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Developing Critical Literacy

We share here articles and ideas that parents and teachers can use to help children develop critical literacy skills that will help them as citizens and consumers for years to come.

Critique the Scholastic Catalog


#StepUpScholastic is a campaign for teachers, parents, and students to tell Scholastic to publish and distribute children’s books that reflect and affirm the identity, history, and lives of ALL children in our schools. Scholastic must increase the representation of people of color and Native Americans to match their audiences. Use the resources below to critique the catalog,

Consider the books that should be in our homes and classrooms. How does this vision of a robust library compare to the selection in the Scholastic catalog? As one of the lead providers of children’s books to schools, does Scholastic offer the books we need? Examine and assess the selection offered by Scholastic.

Children and adults can consider questions such as these while they look at a Scholastic Catalog:

  • How many books by or about people of color and Native Americans do you see?
  • Does this reflect the diversity that you see in your school, community, and/or the world?
  • Of those books, how many are affirming, honest, and read-me-again interesting?
  • If they are about a famous person, is it someone new or the same few people already on your bookshelf?
  • Does the famous person make change all on their own or as part of a group effort?

After the assessment, you and/or the child can write a letter to Scholastic and spread the word.

Critical Literacy in the Classroom

Below are examples of how classroom teachers have engaged their students in critical examination of children’s books.

Third Graders Assess and Improve Diversity of Classroom Library

Third grade students at High Tech Elementary North County in San Marcos, California completed an investigation into the diversity of their classroom library. They created a data set and compared the groups using number lines, fractions, percentages, and graphs. After forming consensus around the fact that the library was not diverse based on race, students were given a budget to order books. Finally, some students wrote persuasive letters as part of the #StepUpScholastic campaign. Read more.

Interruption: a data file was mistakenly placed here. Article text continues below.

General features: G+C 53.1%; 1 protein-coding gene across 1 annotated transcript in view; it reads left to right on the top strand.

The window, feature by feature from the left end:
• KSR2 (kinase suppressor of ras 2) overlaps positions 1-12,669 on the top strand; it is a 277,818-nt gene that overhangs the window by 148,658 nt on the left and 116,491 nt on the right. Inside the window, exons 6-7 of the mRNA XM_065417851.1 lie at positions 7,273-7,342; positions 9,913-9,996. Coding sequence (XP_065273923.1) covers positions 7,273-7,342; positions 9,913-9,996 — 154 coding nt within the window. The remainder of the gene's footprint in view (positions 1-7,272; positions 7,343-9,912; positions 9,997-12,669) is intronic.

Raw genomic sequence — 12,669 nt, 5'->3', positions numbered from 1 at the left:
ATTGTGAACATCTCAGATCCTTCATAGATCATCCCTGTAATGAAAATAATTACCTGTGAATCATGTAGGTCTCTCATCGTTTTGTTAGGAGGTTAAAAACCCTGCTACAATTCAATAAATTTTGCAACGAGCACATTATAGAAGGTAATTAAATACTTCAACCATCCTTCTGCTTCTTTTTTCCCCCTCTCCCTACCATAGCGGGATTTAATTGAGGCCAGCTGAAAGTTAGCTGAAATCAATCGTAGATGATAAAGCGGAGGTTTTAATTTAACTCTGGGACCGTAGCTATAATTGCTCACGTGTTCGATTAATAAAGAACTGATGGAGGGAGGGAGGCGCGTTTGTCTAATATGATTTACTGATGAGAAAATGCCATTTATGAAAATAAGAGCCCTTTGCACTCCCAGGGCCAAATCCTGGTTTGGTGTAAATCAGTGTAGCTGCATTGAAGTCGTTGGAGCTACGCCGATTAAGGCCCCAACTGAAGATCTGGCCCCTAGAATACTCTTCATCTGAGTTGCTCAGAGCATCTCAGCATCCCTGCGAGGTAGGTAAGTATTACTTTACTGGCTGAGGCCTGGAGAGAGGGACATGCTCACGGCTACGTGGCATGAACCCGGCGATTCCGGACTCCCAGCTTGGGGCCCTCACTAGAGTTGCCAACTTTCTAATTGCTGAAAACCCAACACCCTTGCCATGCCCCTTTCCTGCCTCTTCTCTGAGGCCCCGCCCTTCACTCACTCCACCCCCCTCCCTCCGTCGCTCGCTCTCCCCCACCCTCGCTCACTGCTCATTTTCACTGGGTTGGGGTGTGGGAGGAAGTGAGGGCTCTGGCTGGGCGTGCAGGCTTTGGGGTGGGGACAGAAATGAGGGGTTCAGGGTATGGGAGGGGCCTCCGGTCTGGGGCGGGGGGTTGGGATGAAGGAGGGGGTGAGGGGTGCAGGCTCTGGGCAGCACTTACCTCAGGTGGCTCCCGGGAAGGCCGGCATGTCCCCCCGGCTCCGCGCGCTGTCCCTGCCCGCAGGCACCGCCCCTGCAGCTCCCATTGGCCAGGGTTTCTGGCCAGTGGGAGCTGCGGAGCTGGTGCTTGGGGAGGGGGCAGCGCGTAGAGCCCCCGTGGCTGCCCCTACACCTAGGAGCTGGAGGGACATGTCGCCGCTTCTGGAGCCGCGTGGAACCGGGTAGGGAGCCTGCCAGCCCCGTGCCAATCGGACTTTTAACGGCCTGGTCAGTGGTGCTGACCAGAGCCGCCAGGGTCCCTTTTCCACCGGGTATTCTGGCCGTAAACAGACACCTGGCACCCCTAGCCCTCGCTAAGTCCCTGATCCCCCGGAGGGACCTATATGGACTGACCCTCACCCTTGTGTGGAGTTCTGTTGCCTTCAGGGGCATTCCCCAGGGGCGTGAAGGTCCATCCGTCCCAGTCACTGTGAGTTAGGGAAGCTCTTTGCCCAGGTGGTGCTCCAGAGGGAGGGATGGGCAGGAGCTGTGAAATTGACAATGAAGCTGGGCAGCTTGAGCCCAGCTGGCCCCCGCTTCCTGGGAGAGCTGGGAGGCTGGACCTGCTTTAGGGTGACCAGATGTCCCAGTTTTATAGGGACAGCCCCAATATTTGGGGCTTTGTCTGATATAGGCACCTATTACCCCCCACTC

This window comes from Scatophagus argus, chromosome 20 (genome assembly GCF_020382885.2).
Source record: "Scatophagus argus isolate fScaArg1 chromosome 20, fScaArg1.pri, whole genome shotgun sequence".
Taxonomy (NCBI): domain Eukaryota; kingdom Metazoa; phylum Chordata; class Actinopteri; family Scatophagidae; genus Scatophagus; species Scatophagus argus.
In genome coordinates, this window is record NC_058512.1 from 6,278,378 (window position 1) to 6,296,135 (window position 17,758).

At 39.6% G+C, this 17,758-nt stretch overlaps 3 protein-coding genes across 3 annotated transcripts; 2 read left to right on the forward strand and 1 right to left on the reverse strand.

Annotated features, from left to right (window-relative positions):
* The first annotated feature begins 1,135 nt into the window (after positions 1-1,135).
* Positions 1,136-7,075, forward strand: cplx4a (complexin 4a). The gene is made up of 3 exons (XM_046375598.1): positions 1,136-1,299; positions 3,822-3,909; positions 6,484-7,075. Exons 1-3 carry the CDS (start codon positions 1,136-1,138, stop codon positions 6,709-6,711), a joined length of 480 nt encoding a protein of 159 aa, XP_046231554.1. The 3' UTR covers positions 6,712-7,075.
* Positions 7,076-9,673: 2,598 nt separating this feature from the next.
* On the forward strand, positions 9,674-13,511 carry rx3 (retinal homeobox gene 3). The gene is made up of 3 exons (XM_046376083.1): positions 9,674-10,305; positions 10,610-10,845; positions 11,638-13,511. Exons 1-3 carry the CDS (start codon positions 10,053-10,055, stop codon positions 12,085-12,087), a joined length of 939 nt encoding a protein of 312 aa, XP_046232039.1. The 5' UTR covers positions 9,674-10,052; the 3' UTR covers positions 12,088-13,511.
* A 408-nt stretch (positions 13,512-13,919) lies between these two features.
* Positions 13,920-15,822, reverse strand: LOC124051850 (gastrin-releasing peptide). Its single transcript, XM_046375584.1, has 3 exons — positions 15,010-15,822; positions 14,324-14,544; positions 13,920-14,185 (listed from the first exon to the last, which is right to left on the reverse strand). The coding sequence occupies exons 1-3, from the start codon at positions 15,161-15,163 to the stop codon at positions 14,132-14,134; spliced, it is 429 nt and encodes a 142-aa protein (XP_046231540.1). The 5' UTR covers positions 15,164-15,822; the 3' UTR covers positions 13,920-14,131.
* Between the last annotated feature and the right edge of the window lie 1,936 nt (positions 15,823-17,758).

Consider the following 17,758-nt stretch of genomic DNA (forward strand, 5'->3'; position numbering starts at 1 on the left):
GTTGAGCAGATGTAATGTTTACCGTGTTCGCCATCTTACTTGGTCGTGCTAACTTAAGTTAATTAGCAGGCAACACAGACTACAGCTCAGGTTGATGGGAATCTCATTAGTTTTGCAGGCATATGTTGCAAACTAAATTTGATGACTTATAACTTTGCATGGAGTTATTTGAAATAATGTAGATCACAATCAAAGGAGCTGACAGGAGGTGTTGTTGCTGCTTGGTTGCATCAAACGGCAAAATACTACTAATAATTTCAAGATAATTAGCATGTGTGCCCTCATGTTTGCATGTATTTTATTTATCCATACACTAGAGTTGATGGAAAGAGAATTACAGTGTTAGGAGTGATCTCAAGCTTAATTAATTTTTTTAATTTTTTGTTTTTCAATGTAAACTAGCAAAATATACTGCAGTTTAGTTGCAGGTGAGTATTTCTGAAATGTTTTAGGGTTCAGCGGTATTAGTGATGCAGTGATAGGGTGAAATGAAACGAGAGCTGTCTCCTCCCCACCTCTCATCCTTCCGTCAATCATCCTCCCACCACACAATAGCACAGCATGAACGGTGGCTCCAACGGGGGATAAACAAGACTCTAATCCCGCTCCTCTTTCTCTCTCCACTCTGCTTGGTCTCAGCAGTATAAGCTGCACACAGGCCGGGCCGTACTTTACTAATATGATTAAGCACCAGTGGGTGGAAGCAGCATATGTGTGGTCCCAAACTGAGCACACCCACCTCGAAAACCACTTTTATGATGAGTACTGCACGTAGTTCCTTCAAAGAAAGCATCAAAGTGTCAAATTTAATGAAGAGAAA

Virginia Middle School Students Critique Lack of Diverse Books

Sixth and seventh grade reading students at Gunston Middle School in Arlington, Virginia learned about and researched the lack of diversity in children’s and young adult books. Teaching for Change staff member Iris Jacob answered students’ questions about the problems of stereotypes and lack of diversity in books and how they affected her via a skype session. Students then chose a research topic, wrote a research reflection, and designed action projects to address the problems they found in their research. Read more.

Sixth grade students at Bank Street analyzed book covers.

6th Grade at Bank Street

In October of 2102, Jamie Steinfeld’s sixth-grade Humanities class began to study book covers with Allie Bruce, Children’s Librarian, and Anshu Wahi, Diversity Director. Read a detailed description of their process and outcomes.


3rd Grade Students of Ruben Brosbe

Ruben Brosbe describes the preparation for his students #DearScholastic letters.

These letters were a performance task at the end of a book review (persuasive writing) unit so my students already had weeks of exposure to opinion words and the diversity gap in kids lit. That said I don’t think this is essential. It’s just important context I think.

I opened the unit by asking my students to list all their favorite fictional characters (most gave me TV or movie characters). We crossed out all the non-human characters and then we went through the list and they told me the skin color of the characters (at this point we didn’t have a shared definition of race). When we were done we saw we had just one character of color on the board. The kids were shocked and angry. We had a great conversation about why we thought this happened and why it was unfair.

Then I showed kids a infographic on kids literature and we spent the next few weeks only reading books with characters of color. Over the course of this time we talked about the experience of reading these books and the importance of “mirrors” and “windows.”

When the November Scholastic book catalog came we looked through it and counted the people of color. The lack of representation in the catalog led to the letter writing. Here are the directions I gave to students for their letters.

Articles on Critical Literacy

These articles provide good examples of how to engage students in critical literacy.

“Unlearning the Myths that Bind Us: Critiquing Fairy Tales and Cartoons” by Linda Christensen from Rethinking Popular Culture and Media (Rethinking Schools, 2011)

Discovering Columbus: Re-reading the Past” by Bill Bigelow from Rethinking Columbus (Rethinking Schools, 2003)

Additional Resources

Worksheet for Selecting Native American Children’s Literature from the Smithsonian National Museum of the American Indian

The #StepUpScholastic campaign is organized by American Indians in Children’s LiteratureFerguson Response Network and Teaching for Change.